There were two key changes in the second half which enabled Napoli to get back into the game.  The first was Bayern taking their foot of the gas and the second was the change in Napoli’s defensive line.  In the first half Mazzarri’s Napoli sat far too deep which invited Bayern to have all possession and territory up to the edge of the 18 yard box.  As previously mentioned Napoli set up 5-4-1 when out of possession with defenders automatically dropping back in their defensive third looking to hold the 18 yard area to prevent Bayer playing balls over the top for Muller and Ribery to run on. This enabled Bayern to build attacks through several passing phases waiting for the gaps to play between.  The key aim of playing with two banks of defenders in this case 5-4 is to reduce the space available for the attacking to probe due to the compactness of the space, something which Rafa Benitez was masterful with Liverpool.  However as seen in the picture below Napoli left large gaps  which allowed Gustavo to pick any one of 5 passes to split the Napoli defence.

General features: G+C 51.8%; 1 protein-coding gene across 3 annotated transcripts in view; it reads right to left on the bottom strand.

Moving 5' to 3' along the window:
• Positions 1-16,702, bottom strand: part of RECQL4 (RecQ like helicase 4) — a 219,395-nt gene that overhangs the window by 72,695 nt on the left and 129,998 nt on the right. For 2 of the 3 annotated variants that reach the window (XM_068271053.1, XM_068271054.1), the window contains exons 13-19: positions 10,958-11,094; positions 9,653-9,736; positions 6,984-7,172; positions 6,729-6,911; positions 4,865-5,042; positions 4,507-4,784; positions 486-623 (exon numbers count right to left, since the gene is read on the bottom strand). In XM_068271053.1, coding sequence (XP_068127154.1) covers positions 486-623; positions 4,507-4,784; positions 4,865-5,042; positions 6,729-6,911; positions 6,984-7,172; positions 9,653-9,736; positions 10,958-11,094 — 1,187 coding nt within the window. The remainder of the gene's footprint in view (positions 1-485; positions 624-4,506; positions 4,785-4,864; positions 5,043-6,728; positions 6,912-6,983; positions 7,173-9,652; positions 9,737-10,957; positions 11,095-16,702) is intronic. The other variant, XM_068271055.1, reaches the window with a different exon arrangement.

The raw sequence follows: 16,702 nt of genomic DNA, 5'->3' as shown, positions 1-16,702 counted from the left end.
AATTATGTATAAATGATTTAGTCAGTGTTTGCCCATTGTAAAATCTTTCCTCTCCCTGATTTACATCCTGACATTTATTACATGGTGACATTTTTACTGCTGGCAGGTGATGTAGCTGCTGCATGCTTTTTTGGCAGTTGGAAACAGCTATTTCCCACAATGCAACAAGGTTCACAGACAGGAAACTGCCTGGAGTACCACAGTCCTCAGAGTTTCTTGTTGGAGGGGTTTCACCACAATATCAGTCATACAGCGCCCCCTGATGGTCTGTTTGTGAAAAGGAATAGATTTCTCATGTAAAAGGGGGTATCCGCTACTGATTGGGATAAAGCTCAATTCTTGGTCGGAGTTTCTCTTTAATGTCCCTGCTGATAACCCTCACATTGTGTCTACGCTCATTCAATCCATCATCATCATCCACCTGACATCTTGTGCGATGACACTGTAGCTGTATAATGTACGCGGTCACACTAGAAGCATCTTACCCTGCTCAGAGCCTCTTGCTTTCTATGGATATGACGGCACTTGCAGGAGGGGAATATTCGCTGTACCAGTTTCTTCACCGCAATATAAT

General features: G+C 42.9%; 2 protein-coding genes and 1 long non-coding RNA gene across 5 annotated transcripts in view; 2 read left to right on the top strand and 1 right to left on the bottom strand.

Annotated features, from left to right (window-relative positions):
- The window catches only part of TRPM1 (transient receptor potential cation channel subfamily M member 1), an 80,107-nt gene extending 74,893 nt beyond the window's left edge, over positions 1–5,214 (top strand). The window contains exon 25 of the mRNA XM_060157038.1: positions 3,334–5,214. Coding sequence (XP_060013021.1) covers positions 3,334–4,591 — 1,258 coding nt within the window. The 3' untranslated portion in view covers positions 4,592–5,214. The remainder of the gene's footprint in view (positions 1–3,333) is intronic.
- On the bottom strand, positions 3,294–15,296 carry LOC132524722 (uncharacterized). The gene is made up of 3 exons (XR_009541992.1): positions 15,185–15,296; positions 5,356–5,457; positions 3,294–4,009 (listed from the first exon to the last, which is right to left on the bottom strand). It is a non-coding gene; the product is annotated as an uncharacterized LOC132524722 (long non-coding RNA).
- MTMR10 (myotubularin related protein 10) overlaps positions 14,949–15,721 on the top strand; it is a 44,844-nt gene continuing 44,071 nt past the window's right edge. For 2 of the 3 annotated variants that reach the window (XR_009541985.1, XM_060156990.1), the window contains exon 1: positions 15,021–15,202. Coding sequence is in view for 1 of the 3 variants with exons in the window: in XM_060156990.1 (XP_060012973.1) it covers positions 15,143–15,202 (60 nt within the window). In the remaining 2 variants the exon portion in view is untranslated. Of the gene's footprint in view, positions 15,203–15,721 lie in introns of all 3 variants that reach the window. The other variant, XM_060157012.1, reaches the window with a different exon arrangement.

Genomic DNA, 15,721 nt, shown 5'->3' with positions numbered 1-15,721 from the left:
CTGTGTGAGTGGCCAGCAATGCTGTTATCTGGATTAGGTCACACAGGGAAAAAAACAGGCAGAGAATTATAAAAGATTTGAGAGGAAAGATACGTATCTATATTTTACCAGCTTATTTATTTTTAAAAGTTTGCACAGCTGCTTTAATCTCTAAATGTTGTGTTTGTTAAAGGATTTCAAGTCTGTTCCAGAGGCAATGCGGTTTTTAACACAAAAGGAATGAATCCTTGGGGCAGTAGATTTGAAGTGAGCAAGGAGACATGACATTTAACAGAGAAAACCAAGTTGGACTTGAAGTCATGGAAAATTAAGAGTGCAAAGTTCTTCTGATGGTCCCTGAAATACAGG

Most crucially none of the three centre backs took the responsibility of marking Gomez who is surely the most improved striker in Europe. This was a regular occurrence in the first half with all three of Gomez goals coming from balls between the centre backs with Gomez not being tightly marked.

Napoli in the Second Half